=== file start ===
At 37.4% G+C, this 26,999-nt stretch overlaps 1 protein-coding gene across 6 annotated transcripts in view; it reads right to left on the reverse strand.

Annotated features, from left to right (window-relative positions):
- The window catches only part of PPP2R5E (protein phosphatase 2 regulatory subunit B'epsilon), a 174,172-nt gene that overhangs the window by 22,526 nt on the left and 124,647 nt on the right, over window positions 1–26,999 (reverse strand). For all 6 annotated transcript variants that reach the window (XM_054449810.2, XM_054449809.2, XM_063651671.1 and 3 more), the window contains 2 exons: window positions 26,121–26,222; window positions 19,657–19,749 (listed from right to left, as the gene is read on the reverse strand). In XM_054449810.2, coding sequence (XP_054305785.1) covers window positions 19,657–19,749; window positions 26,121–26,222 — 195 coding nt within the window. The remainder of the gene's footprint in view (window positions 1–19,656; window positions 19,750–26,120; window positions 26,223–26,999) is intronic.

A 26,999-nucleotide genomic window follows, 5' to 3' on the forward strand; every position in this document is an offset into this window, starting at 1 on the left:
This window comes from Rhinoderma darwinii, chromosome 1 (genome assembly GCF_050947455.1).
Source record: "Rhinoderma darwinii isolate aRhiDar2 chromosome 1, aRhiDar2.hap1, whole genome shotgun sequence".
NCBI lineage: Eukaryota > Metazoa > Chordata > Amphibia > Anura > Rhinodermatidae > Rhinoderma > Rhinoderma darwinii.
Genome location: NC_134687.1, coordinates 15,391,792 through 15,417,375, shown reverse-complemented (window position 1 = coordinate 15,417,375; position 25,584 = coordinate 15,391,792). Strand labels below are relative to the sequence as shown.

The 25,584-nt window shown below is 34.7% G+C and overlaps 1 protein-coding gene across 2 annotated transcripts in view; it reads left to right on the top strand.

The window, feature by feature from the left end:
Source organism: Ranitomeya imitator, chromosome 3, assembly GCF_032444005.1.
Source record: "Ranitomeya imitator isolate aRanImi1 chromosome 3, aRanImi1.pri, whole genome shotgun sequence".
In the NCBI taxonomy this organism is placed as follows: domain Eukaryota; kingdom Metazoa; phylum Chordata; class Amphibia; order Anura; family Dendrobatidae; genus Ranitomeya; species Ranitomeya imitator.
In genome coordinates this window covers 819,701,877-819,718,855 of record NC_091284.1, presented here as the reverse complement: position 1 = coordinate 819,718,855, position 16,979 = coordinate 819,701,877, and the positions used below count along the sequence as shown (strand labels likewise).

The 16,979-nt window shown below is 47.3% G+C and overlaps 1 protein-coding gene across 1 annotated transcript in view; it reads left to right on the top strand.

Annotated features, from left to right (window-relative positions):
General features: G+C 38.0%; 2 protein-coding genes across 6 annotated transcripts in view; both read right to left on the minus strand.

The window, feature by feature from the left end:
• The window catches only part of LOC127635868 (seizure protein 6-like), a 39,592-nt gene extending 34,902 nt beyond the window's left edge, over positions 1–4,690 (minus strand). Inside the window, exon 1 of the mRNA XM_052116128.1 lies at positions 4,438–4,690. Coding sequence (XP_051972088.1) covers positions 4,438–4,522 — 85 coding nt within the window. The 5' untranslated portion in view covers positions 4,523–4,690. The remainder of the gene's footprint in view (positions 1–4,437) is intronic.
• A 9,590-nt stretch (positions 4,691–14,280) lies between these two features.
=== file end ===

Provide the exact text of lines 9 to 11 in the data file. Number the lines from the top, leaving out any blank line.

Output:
The 25,584-nt window shown below is 34.7% G+C and overlaps 1 protein-coding gene across 2 annotated transcripts in view; it reads left to right on the top strand.

The window, feature by feature from the left end:
Source organism: Ranitomeya imitator, chromosome 3, assembly GCF_032444005.1.